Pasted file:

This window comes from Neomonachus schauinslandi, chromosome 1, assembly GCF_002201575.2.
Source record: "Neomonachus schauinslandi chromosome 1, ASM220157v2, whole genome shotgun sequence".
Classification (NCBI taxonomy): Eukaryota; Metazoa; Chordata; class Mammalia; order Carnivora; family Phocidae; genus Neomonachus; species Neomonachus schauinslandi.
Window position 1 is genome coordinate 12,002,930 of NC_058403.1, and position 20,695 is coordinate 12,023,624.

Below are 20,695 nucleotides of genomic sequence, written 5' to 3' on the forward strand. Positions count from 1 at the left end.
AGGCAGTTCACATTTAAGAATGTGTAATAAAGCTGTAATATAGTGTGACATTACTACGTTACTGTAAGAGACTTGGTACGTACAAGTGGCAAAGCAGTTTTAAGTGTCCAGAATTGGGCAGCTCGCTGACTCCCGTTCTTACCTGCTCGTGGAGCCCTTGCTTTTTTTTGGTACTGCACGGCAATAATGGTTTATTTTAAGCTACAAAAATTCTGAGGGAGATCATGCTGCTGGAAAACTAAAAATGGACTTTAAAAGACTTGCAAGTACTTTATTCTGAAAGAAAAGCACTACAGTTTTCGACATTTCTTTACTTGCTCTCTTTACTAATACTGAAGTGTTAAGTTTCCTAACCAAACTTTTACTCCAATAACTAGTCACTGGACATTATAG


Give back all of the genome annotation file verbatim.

This window comes from Neomonachus schauinslandi, chromosome 1, assembly GCF_002201575.2.
Source record: "Neomonachus schauinslandi chromosome 1, ASM220157v2, whole genome shotgun sequence".
Classification (NCBI taxonomy): Eukaryota; Metazoa; Chordata; class Mammalia; order Carnivora; family Phocidae; genus Neomonachus; species Neomonachus schauinslandi.
Window position 1 is genome coordinate 12,002,930 of NC_058403.1, and position 20,695 is coordinate 12,023,624.

Below are 20,695 nucleotides of genomic sequence, written 5' to 3' on the forward strand. Positions count from 1 at the left end.
AGGCAGTTCACATTTAAGAATGTGTAATAAAGCTGTAATATAGTGTGACATTACTACGTTACTGTAAGAGACTTGGTACGTACAAGTGGCAAAGCAGTTTTAAGTGTCCAGAATTGGGCAGCTCGCTGACTCCCGTTCTTACCTGCTCGTGGAGCCCTTGCTTTTTTTTGGTACTGCACGGCAATAATGGTTTATTTTAAGCTACAAAAATTCTGAGGGAGATCATGCTGCTGGAAAACTAAAAATGGACTTTAAAAGACTTGCAAGTACTTTATTCTGAAAGAAAAGCACTACAGTTTTCGACATTTCTTTACTTGCTCTCTTTACTAATACTGAAGTGTTAAGTTTCCTAACCAAACTTTTACTCCAATAACTAGTCACTGGACATTATAG